• Jon Duellman PT

What is The Rotator Cuff?

Updated: Jun 26, 2020

The rotator cuff is the dreaded body part no one wants to hear about. Rotator cuff surgery is very common (unfortunately) but many rotator cuff injuries do not require surgery. So I often see people very scared that they need surgery or rush into it. In most cases, people recover relatively quickly from rotator cuff injuries and can get back to what they love. However, I recommend some preventative exercise that isolate the rotator cuff muscles to avoid it coming back.

The truth is if you live long enough, you'll have a rotator cuff tear or injury.

The rotator cuff includes 4 muscles that primarily act as stabilizers in the shoulder. They keep the humerus (arm bone) in the socket of the scapula (shoulder blade). They work hard when we are reaching, pushing, and pulling especially when our arms above our shoulders. In general these muscles are smaller and not meant to lift heavy things. Primarily, they function to stabilize and endure rather than pure strength. Our pecs, lats, and deltoids are the true heavy movers. Unfortunately, most normal exercise does not target the rotator cuff specifically and must be isolated in your resistance exercise.


What issues can happen to the Rotator Cuff?

  • Rotator Cuff Tears

  • Rotator Cuff Strains

  • Rotator Cuff Tendinitis

  • Rotator Cuff Tightness/Flexibility

  • "Impingement" and Poor Mechanics


What causes Rotator Cuff issues?

  • Rotator Cuff Tears

Rotator cuff muscle and tendon tears can occur with trauma such as falling on your shoulder or trying to catch yourself. Any sudden stretch to the shoulder can cause a tear. Also, as we age, we tend to get degeneration and tearing in our tendons. Overuse is another related factor.

  • Rotator Cuff Strains

Strains, smaller muscle tears or injuries, can occur in similar ways to tears. In most cases, there was overuse in a single moment such as trying to lift a weight you aren't used to. In reality, these are often smaller tears that heal better since it is in the muscle.

  • Rotator Cuff Tendinitis

Tendinitis is an inflamed tendon. This is caused by overuse such as repetitive use doing a project at home like painting or completing a lifting routine with excessive shoulder exercise repetitions.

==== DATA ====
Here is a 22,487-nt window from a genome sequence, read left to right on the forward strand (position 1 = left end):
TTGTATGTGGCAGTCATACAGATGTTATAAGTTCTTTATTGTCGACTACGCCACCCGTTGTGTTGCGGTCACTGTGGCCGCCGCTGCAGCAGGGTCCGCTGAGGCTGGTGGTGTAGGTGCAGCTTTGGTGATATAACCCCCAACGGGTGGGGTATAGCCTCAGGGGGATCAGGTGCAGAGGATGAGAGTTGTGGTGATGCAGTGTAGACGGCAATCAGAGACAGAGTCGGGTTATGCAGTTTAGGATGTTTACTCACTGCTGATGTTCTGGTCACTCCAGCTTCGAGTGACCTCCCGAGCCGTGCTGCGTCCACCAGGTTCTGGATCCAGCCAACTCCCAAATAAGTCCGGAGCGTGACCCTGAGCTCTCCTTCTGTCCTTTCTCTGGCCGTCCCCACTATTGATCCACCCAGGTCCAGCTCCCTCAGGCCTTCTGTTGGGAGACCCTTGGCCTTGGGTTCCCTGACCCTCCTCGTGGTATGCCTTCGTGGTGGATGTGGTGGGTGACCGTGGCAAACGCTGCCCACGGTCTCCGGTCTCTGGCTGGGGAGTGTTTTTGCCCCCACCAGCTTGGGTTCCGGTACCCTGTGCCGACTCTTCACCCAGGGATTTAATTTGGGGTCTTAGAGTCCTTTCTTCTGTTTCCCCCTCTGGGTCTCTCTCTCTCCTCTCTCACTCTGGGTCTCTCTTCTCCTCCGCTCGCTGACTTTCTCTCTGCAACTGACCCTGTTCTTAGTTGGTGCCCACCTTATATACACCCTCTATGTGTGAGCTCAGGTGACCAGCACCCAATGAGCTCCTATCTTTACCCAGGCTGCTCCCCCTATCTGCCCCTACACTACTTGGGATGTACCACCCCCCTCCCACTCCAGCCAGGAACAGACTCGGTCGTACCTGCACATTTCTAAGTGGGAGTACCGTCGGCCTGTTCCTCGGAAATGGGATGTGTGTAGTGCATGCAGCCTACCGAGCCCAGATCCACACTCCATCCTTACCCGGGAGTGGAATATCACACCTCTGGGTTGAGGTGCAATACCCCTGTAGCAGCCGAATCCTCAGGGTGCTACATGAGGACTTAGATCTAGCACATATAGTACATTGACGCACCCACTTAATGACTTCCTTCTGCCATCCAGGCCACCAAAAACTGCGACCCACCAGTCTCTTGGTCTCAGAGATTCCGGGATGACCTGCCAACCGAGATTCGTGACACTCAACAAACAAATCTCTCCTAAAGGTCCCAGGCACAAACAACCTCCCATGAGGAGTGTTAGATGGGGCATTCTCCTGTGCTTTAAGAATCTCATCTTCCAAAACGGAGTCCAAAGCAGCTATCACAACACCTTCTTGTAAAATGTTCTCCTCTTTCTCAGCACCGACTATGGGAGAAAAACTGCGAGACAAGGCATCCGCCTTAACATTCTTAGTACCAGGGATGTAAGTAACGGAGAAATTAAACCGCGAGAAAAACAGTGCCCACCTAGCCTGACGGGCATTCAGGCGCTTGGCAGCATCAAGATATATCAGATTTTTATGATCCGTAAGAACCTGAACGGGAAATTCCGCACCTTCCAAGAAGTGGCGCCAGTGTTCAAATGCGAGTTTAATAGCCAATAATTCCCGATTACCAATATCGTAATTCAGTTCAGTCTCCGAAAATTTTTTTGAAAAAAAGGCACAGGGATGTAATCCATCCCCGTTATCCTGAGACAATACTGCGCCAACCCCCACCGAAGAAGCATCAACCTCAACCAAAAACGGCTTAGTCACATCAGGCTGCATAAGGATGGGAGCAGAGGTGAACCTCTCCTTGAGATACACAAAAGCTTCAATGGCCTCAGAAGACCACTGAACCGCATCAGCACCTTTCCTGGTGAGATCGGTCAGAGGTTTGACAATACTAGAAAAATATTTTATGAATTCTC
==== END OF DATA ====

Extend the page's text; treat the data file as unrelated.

• Rotator Cuff Tightness

An issue that usually is underlying rotator cuff injuries is a lack of flexibility to the rotator cuff muscles. This results in difficulty reaching behind the back or reaching across the body. It is benign until an injury occurs but keeping this flexibility can be key to avoiding reoccurrence.

  • "Impingement" and Poor Lifting Mechanics

Impingement is a natural occurrence in the body characterized by a "pinching" of tissue which, in this case, is the tissue between the shoulder blade and arm bone. The subacromial space has multiple structures including ligaments, rotator cuff tendons, and a bursa (cushion). If this space is encroached by positioning of the shoulder repetitively we can have soreness. It is usually just soreness to tell us to stop, but it has been related to other rotator cuff issues. With soreness in the front of the shoulder, certain movements should be avoided such as lifting with your arm across your body or with your palm/thumb facing down.


In general, this is not an issue with the rotator cuff as much as it is a poor movement quality from not knowing proper lifting form or just from odd activities such as plumbing work.


Conclusion:

Now you know a bit more about the rotator cuff. It should not be feared, but there is a lot to do to avoid injury and keep moving. If you have questions, please send them out to me. I’d love to help you maintain a healthy lifestyle.

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